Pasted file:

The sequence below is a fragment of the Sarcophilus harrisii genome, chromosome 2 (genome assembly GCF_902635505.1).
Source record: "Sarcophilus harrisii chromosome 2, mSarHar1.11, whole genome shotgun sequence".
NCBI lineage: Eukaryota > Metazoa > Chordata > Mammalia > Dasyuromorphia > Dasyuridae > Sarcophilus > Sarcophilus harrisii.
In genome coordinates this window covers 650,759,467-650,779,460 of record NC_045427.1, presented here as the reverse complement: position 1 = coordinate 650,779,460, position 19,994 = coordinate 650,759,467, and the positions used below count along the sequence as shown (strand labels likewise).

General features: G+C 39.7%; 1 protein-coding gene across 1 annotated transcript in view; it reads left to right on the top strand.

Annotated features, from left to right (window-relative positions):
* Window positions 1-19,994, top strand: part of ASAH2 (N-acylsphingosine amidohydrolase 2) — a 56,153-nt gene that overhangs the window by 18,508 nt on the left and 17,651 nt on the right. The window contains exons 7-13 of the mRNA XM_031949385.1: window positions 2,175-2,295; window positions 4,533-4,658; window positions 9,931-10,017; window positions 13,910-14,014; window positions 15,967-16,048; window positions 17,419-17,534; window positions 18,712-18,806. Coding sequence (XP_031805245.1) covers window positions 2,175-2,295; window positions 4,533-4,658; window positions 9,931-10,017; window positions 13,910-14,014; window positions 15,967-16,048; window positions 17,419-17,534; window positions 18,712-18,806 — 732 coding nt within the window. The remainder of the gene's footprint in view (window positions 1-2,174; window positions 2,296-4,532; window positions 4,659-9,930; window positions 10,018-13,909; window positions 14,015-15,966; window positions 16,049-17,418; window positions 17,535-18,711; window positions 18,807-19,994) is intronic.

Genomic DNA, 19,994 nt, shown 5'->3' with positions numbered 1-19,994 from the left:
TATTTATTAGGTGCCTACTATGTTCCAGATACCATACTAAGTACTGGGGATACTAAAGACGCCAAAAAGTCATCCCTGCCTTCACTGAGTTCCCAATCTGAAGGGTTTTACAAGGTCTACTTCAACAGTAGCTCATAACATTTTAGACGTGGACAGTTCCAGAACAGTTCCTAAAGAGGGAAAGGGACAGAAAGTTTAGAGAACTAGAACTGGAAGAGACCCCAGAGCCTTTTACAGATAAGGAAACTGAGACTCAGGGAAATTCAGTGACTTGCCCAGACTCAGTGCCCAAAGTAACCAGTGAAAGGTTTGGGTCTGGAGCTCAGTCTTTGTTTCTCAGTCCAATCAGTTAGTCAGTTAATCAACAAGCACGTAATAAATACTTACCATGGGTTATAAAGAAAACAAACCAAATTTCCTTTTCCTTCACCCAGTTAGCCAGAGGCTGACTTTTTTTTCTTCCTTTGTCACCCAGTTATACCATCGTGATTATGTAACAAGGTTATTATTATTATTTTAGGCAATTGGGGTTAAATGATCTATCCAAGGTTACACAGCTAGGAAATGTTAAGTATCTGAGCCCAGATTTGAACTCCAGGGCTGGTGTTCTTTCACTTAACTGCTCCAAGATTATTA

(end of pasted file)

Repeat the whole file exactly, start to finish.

The sequence below is a fragment of the Sarcophilus harrisii genome, chromosome 2 (genome assembly GCF_902635505.1).
Source record: "Sarcophilus harrisii chromosome 2, mSarHar1.11, whole genome shotgun sequence".
NCBI lineage: Eukaryota > Metazoa > Chordata > Mammalia > Dasyuromorphia > Dasyuridae > Sarcophilus > Sarcophilus harrisii.
In genome coordinates this window covers 650,759,467-650,779,460 of record NC_045427.1, presented here as the reverse complement: position 1 = coordinate 650,779,460, position 19,994 = coordinate 650,759,467, and the positions used below count along the sequence as shown (strand labels likewise).

General features: G+C 39.7%; 1 protein-coding gene across 1 annotated transcript in view; it reads left to right on the top strand.

Annotated features, from left to right (window-relative positions):
* Window positions 1-19,994, top strand: part of ASAH2 (N-acylsphingosine amidohydrolase 2) — a 56,153-nt gene that overhangs the window by 18,508 nt on the left and 17,651 nt on the right. The window contains exons 7-13 of the mRNA XM_031949385.1: window positions 2,175-2,295; window positions 4,533-4,658; window positions 9,931-10,017; window positions 13,910-14,014; window positions 15,967-16,048; window positions 17,419-17,534; window positions 18,712-18,806. Coding sequence (XP_031805245.1) covers window positions 2,175-2,295; window positions 4,533-4,658; window positions 9,931-10,017; window positions 13,910-14,014; window positions 15,967-16,048; window positions 17,419-17,534; window positions 18,712-18,806 — 732 coding nt within the window. The remainder of the gene's footprint in view (window positions 1-2,174; window positions 2,296-4,532; window positions 4,659-9,930; window positions 10,018-13,909; window positions 14,015-15,966; window positions 16,049-17,418; window positions 17,535-18,711; window positions 18,807-19,994) is intronic.

Genomic DNA, 19,994 nt, shown 5'->3' with positions numbered 1-19,994 from the left:
TATTTATTAGGTGCCTACTATGTTCCAGATACCATACTAAGTACTGGGGATACTAAAGACGCCAAAAAGTCATCCCTGCCTTCACTGAGTTCCCAATCTGAAGGGTTTTACAAGGTCTACTTCAACAGTAGCTCATAACATTTTAGACGTGGACAGTTCCAGAACAGTTCCTAAAGAGGGAAAGGGACAGAAAGTTTAGAGAACTAGAACTGGAAGAGACCCCAGAGCCTTTTACAGATAAGGAAACTGAGACTCAGGGAAATTCAGTGACTTGCCCAGACTCAGTGCCCAAAGTAACCAGTGAAAGGTTTGGGTCTGGAGCTCAGTCTTTGTTTCTCAGTCCAATCAGTTAGTCAGTTAATCAACAAGCACGTAATAAATACTTACCATGGGTTATAAAGAAAACAAACCAAATTTCCTTTTCCTTCACCCAGTTAGCCAGAGGCTGACTTTTTTTTCTTCCTTTGTCACCCAGTTATACCATCGTGATTATGTAACAAGGTTATTATTATTATTTTAGGCAATTGGGGTTAAATGATCTATCCAAGGTTACACAGCTAGGAAATGTTAAGTATCTGAGCCCAGATTTGAACTCCAGGGCTGGTGTTCTTTCACTTAACTGCTCCAAGATTATTA